Stop Being Silent – Speak Up
My four-year-old son Grayson likes to narrate. He gives instructions to people he doesn’t know, tries to be “helpful” and keeps everyone informed.
Today we rode a miniature train Grayson has ridden many times. He has the instructions memorized. “Keep your arms and legs inside the train. Stay seated while the train is in motion, etc. etc.” While we were waiting to ride the train he informed everyone standing in line of the rules. The other parents were patient and indulged him, smiling and asking questions. When we got on the train Grayson continued to give instructions, and I became embarrassed. Self-conscious that my son was irritating other passengers, I told him to be quiet. He looked at me and wisely asked, “Why are you shushing me?” And then I was even more embarrassed.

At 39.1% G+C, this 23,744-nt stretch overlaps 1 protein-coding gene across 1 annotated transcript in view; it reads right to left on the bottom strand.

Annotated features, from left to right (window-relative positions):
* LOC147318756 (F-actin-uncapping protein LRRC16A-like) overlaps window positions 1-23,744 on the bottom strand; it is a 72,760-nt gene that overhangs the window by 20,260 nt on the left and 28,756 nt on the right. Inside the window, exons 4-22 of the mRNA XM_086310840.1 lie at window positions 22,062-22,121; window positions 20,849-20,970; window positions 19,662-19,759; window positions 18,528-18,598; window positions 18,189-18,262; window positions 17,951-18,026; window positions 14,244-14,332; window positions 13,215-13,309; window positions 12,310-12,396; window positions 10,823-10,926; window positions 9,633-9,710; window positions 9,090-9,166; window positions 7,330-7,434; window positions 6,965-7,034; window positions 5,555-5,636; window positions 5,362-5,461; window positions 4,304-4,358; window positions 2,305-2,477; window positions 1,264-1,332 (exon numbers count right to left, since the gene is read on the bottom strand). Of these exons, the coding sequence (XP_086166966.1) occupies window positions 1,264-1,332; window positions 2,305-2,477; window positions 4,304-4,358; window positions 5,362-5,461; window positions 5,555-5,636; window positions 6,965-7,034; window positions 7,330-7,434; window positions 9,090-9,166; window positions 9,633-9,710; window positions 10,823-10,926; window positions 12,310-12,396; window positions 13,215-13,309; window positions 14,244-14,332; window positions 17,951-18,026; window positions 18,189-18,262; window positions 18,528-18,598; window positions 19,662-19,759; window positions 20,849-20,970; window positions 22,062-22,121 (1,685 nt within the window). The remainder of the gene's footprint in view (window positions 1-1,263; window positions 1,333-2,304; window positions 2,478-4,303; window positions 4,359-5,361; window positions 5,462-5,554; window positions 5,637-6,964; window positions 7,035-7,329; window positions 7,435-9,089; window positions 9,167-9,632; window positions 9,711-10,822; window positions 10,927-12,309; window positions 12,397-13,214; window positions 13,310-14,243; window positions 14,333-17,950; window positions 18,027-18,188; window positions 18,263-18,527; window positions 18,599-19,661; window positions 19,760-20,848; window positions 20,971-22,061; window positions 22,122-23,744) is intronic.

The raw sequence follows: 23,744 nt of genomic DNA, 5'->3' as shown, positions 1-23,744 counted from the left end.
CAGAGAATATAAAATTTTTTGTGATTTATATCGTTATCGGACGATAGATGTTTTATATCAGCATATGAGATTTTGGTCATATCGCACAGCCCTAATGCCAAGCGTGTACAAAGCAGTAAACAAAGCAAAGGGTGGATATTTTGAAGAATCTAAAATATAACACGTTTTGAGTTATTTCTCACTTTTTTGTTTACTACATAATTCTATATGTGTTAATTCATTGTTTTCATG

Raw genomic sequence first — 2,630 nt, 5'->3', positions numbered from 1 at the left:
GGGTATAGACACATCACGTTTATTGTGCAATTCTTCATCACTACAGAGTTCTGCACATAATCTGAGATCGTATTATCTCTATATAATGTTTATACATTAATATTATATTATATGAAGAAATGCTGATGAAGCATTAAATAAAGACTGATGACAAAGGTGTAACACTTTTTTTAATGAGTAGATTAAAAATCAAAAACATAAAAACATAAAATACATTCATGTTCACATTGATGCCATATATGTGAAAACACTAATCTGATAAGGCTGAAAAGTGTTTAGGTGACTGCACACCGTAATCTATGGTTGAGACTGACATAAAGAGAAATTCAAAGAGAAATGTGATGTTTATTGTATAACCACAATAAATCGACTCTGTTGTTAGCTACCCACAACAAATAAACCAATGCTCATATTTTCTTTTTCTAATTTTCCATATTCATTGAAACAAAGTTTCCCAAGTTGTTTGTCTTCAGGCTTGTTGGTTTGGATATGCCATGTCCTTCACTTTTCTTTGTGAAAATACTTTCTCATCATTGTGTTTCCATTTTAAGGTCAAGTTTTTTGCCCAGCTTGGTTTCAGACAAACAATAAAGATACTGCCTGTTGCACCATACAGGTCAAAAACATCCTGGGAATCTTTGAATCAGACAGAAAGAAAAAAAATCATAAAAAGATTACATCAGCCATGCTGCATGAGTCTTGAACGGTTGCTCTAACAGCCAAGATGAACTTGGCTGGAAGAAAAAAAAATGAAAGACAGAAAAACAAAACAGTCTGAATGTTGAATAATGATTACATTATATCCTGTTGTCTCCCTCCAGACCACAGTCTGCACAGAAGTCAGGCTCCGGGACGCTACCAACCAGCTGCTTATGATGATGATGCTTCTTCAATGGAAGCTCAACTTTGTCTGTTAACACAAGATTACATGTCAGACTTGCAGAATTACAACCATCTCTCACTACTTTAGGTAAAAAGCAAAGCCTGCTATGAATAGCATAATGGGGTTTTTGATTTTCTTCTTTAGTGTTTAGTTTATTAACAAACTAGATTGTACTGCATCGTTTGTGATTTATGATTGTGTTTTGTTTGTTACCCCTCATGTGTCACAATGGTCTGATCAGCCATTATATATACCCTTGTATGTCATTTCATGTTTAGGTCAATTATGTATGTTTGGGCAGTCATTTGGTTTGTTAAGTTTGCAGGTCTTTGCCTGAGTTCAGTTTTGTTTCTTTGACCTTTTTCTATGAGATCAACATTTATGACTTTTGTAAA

He was right to ask. Why, indeed, was I shushing him?
Before I had children, I always hoped my child would be one of those kids who wore superhero costumes everywhere, who didn’t care what anyone thought, who was unabashedly himself. And I wondered, at what age do kids become self-conscious? When do they begin to lose this level of self-expression? And then I had one answer, when adults tell them to.
I imposed an old ‘rule’ on my son, “children are meant to be seen and not heard.” Sit quietly. Don’t stand out and don’t inconvenience others.
Where are you sitting silent, stifling your views? What do you know a lot about, but keep your skills or expertise under wraps? When do you have a solution or a better way to approach a problem, but you don’t share?
Share your ideas. Do it in a way that doesn’t tell others they are wrong. It’s ok to have the answer. You can be right without being righteous. It’s ok to speak up.